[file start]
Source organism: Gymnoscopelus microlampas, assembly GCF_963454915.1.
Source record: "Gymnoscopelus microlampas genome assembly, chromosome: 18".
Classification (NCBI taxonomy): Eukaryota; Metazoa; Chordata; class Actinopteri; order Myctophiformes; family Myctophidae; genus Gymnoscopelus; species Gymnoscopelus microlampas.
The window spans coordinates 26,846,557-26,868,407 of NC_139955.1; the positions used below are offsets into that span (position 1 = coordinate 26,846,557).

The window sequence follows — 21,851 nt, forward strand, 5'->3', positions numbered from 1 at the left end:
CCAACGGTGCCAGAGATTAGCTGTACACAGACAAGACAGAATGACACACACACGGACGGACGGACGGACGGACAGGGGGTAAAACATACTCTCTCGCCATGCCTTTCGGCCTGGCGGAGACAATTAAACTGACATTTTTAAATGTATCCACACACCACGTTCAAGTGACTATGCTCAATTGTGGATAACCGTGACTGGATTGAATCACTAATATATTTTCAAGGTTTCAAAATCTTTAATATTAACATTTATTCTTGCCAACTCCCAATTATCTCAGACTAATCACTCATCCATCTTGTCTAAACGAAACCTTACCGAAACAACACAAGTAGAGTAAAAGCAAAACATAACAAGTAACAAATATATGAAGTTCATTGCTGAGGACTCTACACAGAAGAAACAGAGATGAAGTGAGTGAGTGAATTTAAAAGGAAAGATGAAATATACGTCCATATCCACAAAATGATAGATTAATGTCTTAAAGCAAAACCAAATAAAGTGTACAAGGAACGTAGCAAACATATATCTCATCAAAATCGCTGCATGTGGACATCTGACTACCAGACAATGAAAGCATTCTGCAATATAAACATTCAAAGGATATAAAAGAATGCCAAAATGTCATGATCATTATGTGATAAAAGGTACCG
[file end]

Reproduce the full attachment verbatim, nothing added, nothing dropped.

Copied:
Source organism: Gymnoscopelus microlampas, assembly GCF_963454915.1.
Source record: "Gymnoscopelus microlampas genome assembly, chromosome: 18".
Classification (NCBI taxonomy): Eukaryota; Metazoa; Chordata; class Actinopteri; order Myctophiformes; family Myctophidae; genus Gymnoscopelus; species Gymnoscopelus microlampas.
The window spans coordinates 26,846,557-26,868,407 of NC_139955.1; the positions used below are offsets into that span (position 1 = coordinate 26,846,557).

The window sequence follows — 21,851 nt, forward strand, 5'->3', positions numbered from 1 at the left end:
CCAACGGTGCCAGAGATTAGCTGTACACAGACAAGACAGAATGACACACACACGGACGGACGGACGGACGGACAGGGGGTAAAACATACTCTCTCGCCATGCCTTTCGGCCTGGCGGAGACAATTAAACTGACATTTTTAAATGTATCCACACACCACGTTCAAGTGACTATGCTCAATTGTGGATAACCGTGACTGGATTGAATCACTAATATATTTTCAAGGTTTCAAAATCTTTAATATTAACATTTATTCTTGCCAACTCCCAATTATCTCAGACTAATCACTCATCCATCTTGTCTAAACGAAACCTTACCGAAACAACACAAGTAGAGTAAAAGCAAAACATAACAAGTAACAAATATATGAAGTTCATTGCTGAGGACTCTACACAGAAGAAACAGAGATGAAGTGAGTGAGTGAATTTAAAAGGAAAGATGAAATATACGTCCATATCCACAAAATGATAGATTAATGTCTTAAAGCAAAACCAAATAAAGTGTACAAGGAACGTAGCAAACATATATCTCATCAAAATCGCTGCATGTGGACATCTGACTACCAGACAATGAAAGCATTCTGCAATATAAACATTCAAAGGATATAAAAGAATGCCAAAATGTCATGATCATTATGTGATAAAAGGTACCG